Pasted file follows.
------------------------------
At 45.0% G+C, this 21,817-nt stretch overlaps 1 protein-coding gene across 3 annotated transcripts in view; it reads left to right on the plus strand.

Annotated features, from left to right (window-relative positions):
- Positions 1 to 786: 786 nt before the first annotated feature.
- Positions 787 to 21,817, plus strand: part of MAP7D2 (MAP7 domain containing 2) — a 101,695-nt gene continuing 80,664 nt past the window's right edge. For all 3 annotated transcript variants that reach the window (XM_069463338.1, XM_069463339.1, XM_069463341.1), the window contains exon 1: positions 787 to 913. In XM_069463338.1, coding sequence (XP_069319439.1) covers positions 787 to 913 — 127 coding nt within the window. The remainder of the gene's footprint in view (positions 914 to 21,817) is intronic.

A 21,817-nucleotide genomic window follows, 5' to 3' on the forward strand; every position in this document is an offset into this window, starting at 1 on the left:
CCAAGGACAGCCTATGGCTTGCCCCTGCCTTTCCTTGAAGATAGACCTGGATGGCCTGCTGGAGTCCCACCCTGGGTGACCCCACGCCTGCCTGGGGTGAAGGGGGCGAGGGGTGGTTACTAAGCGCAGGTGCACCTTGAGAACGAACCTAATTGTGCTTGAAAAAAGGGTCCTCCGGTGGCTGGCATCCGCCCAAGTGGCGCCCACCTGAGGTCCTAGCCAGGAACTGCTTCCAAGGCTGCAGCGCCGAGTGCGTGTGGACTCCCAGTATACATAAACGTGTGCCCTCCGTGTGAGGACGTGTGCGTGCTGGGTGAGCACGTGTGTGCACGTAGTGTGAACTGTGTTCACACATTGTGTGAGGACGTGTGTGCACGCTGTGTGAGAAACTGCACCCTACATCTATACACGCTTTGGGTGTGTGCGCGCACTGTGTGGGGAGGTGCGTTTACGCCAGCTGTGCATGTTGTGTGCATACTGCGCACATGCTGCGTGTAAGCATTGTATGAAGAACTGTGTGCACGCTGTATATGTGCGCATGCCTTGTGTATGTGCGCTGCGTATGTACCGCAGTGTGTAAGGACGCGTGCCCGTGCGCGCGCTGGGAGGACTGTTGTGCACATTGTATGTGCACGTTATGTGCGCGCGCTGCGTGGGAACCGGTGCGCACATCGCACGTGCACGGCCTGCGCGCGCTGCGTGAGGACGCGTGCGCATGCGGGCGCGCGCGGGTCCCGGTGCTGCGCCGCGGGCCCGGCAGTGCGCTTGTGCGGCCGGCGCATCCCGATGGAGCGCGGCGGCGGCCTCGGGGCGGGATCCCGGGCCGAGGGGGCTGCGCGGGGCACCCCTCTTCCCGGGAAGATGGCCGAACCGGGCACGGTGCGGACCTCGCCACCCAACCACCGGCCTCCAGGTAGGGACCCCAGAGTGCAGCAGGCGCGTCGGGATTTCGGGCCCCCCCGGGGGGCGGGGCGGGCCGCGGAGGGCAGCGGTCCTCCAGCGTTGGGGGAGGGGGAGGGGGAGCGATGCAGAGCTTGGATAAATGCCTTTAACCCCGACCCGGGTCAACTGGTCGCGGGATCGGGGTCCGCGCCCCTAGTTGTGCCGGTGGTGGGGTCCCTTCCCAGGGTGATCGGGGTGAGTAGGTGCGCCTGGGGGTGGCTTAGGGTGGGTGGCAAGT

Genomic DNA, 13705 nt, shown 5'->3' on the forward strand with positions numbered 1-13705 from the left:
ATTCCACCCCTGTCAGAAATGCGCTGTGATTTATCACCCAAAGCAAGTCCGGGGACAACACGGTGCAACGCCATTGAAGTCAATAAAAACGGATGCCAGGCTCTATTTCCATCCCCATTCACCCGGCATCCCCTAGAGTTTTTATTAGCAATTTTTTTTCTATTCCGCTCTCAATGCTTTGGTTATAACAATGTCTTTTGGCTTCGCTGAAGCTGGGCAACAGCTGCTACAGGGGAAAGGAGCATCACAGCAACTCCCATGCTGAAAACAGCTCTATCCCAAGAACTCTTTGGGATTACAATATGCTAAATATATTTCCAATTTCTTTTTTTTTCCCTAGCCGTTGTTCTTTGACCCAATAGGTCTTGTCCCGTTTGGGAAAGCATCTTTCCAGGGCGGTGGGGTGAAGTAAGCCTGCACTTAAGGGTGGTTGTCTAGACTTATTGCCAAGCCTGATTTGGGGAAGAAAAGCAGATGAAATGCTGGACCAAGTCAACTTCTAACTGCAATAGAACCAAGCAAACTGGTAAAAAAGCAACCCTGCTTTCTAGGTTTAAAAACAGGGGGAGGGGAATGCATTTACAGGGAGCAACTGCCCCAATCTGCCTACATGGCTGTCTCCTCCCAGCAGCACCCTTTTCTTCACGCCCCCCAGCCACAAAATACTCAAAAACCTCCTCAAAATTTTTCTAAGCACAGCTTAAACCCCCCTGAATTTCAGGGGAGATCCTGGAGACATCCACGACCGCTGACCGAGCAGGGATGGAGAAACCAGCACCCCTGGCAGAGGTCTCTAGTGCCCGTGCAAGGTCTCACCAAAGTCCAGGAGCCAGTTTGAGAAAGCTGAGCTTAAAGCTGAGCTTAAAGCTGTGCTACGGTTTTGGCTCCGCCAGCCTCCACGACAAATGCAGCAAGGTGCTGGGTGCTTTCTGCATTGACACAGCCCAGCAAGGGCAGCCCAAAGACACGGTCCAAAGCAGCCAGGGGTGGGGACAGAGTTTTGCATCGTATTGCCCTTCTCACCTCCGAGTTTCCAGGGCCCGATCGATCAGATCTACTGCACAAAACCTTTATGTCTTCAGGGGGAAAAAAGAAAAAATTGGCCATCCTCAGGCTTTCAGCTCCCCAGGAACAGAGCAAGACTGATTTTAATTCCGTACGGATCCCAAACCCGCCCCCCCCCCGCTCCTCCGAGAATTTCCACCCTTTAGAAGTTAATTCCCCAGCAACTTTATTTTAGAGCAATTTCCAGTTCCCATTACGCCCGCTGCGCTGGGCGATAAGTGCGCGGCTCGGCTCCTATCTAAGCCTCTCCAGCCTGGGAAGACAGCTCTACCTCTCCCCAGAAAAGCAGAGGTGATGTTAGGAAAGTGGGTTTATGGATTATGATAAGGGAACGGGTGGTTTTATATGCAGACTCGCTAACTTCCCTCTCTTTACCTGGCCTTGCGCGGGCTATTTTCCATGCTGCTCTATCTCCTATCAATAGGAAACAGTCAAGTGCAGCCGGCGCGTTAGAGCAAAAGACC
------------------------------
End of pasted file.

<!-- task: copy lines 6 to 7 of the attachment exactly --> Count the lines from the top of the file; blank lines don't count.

CCAAGGACAGCCTATGGCTTGCCCCTGCCTTTCCTTGAAGATAGACCTGGATGGCCTGCTGGAGTCCCACCCTGGGTGACCCCACGCCTGCCTGGGGTGAAGGGGGCGAGGGGTGGTTACTAAGCGCAGGTGCACCTTGAGAACGAACCTAATTGTGCTTGAAAAAAGGGTCCTCCGGTGGCTGGCATCCGCCCAAGTGGCGCCCACCTGAGGTCCTAGCCAGGAACTGCTTCCAAGGCTGCAGCGCCGAGTGCGTGTGGACTCCCAGTATACATAAACGTGTGCCCTCCGTGTGAGGACGTGTGCGTGCTGGGTGAGCACGTGTGTGCACGTAGTGTGAACTGTGTTCACACATTGTGTGAGGACGTGTGTGCACGCTGTGTGAGAAACTGCACCCTACATCTATACACGCTTTGGGTGTGTGCGCGCACTGTGTGGGGAGGTGCGTTTACGCCAGCTGTGCATGTTGTGTGCATACTGCGCACATGCTGCGTGTAAGCATTGTATGAAGAACTGTGTGCACGCTGTATATGTGCGCATGCCTTGTGTATGTGCGCTGCGTATGTACCGCAGTGTGTAAGGACGCGTGCCCGTGCGCGCGCTGGGAGGACTGTTGTGCACATTGTATGTGCACGTTATGTGCGCGCGCTGCGTGGGAACCGGTGCGCACATCGCACGTGCACGGCCTGCGCGCGCTGCGTGAGGACGCGTGCGCATGCGGGCGCGCGCGGGTCCCGGTGCTGCGCCGCGGGCCCGGCAGTGCGCTTGTGCGGCCGGCGCATCCCGATGGAGCGCGGCGGCGGCCTCGGGGCGGGATCCCGGGCCGAGGGGGCTGCGCGGGGCACCCCTCTTCCCGGGAAGATGGCCGAACCGGGCACGGTGCGGACCTCGCCACCCAACCACCGGCCTCCAGGTAGGGACCCCAGAGTGCAGCAGGCGCGTCGGGATTTCGGGCCCCCCCGGGGGGCGGGGCGGGCCGCGGAGGGCAGCGGTCCTCCAGCGTTGGGGGAGGGGGAGGGGGAGCGATGCAGAGCTTGGATAAATGCCTTTAACCCCGACCCGGGTCAACTGGTCGCGGGATCGGGGTCCGCGCCCCTAGTTGTGCCGGTGGTGGGGTCCCTTCCCAGGGTGATCGGGGTGAGTAGGTGCGCCTGGGGGTGGCTTAGGGTGGGTGGCAAGT

Genomic DNA, 13705 nt, shown 5'->3' on the forward strand with positions numbered 1-13705 from the left: